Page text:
Protestors set fire to a university in Hong Kong and threw petrol bombs at police. Many Hong Kongers are selling their homes and fleeing the country to get away from the demonstrations. The possibility of capital control stresses the need for a decentralized currency that…
The Hong Kong protests have entered their fifth month and they’re showing no signs of slowing down. The civil unrest exploded after the government proposed amendments to legislation that would allow criminals to be extradited to mainland China. In September, however, Carrie Lam announced that the government will formally withdraw the controversial extradition bill.
The move was characterized as “too little, too late” and it did not stop anti-government protesters from taking to the streets. On Sunday, fires erupted at the Polytechnic University as demonstrators lobbed molotov cocktails at security forces.
As turmoil grips the semi-autonomous Chinese territory, many Hong Kongers are migrating to other countries. Those who choose to stay are getting creative with their transactions. These unique situations illustrate the safe-haven proposition of bitcoin.
Hong Kong’s professional class is considering leaving the tumultuous territory. According to Midland Immigration Consultancy, interest in leaving Hong Kong for good jumped 15 times. Emigration inquiries skyrocketed from 20 in May to around 300 in September. Midland expects emigration inquiries to stay elevated in the next few months as demonstrations continue.
What’s interesting about emigrating Hong Kongers is that they’re selling their houses at a discount to finance the move. According to Ejinsight, an average Hong Kong property costs $1.235 million. Even if the homes are sold at below market value, those who choose to migrate will need a reliable store of value to transport their wealth.
This is where bitcoin comes in. The number one cryptocurrency can facilitate the transport of wealth as Hong Kongers settle in another country. Interestingly, Portugal is one of the top destinations of those who flee the special administrative region (SAR) due to its golden visa policy. Forbes reported that selling cryptocurrencies is not taxable in the EU member state. This adds to the appeal of the number one cryptocurrency.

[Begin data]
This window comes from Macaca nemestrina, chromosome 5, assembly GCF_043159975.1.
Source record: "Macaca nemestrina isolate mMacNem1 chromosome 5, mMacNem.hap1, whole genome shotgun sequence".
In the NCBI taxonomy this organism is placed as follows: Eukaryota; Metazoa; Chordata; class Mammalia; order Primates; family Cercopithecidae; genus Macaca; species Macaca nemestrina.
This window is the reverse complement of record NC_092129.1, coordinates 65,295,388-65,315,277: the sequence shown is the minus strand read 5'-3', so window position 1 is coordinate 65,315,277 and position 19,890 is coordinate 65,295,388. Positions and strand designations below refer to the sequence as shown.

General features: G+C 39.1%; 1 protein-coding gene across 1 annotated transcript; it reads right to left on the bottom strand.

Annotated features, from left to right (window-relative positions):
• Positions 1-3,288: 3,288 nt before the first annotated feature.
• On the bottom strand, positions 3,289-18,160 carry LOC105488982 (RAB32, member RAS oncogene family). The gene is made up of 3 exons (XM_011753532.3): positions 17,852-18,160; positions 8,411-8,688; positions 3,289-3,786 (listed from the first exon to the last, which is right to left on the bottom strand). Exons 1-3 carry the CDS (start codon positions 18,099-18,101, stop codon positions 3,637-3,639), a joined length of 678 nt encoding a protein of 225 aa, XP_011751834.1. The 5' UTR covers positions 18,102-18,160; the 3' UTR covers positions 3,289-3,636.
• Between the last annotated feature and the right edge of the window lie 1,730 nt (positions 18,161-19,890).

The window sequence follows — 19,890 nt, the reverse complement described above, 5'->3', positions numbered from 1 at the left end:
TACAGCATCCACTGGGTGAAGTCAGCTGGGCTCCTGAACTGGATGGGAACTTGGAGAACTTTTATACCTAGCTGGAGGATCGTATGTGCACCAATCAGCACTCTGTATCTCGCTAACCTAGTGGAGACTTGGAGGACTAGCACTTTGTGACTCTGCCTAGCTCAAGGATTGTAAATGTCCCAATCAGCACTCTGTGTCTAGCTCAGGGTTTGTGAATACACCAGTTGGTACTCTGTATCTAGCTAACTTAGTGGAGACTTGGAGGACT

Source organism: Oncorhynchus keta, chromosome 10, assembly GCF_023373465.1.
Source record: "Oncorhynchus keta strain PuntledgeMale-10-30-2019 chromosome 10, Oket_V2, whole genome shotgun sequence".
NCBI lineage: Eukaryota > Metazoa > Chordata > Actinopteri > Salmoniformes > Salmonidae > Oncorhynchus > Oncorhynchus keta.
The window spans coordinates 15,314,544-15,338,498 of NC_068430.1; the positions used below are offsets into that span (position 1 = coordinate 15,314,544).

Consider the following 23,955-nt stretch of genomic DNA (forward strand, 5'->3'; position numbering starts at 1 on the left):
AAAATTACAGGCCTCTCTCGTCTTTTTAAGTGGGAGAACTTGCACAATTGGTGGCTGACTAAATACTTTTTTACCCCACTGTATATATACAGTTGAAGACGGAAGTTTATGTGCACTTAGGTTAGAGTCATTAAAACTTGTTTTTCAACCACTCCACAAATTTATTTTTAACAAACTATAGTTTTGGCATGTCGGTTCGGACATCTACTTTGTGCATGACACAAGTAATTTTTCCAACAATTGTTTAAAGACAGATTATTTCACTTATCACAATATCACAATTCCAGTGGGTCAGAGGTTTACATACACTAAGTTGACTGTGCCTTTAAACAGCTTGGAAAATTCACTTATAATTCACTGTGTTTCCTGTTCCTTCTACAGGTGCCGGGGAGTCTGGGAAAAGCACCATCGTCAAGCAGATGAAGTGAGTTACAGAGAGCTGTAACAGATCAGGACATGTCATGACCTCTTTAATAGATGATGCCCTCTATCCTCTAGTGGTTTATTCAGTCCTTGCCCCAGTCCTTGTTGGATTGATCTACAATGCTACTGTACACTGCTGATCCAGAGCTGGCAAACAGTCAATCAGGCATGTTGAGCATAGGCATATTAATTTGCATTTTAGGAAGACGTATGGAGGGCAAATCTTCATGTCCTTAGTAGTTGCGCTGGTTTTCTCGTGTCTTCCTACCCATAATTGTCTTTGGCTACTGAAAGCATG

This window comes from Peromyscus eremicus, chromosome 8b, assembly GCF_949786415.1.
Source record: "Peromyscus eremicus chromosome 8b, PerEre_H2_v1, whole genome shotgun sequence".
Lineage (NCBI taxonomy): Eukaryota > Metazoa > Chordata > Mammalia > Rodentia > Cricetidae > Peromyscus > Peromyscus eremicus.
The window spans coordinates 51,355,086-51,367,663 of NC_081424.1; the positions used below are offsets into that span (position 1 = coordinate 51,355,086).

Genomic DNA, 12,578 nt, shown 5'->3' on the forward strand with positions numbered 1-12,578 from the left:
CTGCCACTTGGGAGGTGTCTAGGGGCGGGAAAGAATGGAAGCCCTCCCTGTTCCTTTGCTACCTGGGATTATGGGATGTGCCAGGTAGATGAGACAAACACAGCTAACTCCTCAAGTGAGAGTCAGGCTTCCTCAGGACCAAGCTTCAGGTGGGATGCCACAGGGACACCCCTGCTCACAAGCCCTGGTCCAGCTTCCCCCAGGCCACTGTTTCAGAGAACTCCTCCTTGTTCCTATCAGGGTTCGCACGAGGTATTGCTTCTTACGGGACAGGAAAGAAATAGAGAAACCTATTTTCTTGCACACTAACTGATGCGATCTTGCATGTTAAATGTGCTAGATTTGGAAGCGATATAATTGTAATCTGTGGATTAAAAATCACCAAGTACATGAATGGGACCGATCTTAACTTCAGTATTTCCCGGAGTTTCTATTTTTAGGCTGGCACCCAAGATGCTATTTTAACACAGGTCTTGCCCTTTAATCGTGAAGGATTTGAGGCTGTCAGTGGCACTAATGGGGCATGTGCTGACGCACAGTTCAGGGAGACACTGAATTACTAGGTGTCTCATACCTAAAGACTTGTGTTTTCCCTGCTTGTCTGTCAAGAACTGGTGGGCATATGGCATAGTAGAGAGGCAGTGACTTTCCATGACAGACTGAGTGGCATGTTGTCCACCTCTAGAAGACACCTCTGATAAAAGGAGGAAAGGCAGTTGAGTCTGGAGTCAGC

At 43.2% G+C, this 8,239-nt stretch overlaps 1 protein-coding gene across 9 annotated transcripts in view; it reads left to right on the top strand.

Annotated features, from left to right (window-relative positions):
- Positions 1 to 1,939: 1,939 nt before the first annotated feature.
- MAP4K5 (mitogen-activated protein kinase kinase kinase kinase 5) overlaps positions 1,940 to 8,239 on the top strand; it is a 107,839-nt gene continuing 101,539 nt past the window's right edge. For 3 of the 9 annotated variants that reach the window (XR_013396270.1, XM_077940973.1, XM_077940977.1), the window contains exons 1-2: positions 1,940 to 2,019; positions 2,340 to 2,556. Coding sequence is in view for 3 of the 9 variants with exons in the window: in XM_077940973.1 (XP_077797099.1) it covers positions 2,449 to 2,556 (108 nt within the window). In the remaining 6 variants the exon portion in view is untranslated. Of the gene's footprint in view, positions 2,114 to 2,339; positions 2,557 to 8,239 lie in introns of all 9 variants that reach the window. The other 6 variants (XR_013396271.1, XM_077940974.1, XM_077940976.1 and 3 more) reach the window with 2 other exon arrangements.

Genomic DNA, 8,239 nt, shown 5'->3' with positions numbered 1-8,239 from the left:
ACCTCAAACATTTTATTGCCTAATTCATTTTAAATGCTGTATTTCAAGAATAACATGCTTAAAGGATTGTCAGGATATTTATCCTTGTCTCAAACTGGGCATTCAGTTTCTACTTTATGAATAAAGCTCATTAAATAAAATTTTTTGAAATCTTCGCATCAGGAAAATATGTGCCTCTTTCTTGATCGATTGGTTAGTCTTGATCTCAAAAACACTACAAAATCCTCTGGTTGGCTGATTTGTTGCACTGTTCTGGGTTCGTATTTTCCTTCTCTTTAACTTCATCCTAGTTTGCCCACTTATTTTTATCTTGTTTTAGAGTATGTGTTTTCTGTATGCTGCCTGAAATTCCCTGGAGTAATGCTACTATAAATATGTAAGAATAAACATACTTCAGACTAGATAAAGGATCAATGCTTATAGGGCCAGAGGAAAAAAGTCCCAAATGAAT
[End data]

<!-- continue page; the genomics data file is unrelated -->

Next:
Not every Hong Konger can afford to emigrate. Those who stay may face the wrath of a government fed up with violent demonstrations. Kyle Bass, chief investment officer of Hayman Capital Management, says that Carrie Lam has the power to seize bank accounts and switch off the internet.
If you’re an average Hong Konger, buying bitcoin might be the only way to protect your wealth. For entrepreneurs, accepting cryptocurrencies might be the only way to stay in business. This is happening as HKmap, an app that tracks the presence of police and protesters, is now accepting bitcoin donations. Leading retailer Pricerite is also accepting cryptocurrency payments.
Also, the threat of an internet shutdown is real, creating urgency to buy the largest cryptocurrency. For instance, the government of Iran has blocked internet access to its citizens leaving them with little to no recourse to protect their assets. Should this happen in Hong Kong, they can still buy bitcoin through one of 14 Genesis Block ATMs in the SAR.
The unrest in Hong Kong is opening the eyes of the world to the importance of a decentralized currency that can act as a safe store of value. When push comes to shove, governments have the power to take away your wealth and liberties. Bitcoin fixes that.
Disclaimer: The above should not be considered trading advice from CCN. The writer owns bitcoin and other cryptocurrencies. He holds investment positions in the coins but does not engage in short-term or day-trading.
This article was edited by Sam Bourgi.
Last modified: November 19, 2019 5:06 PM UTC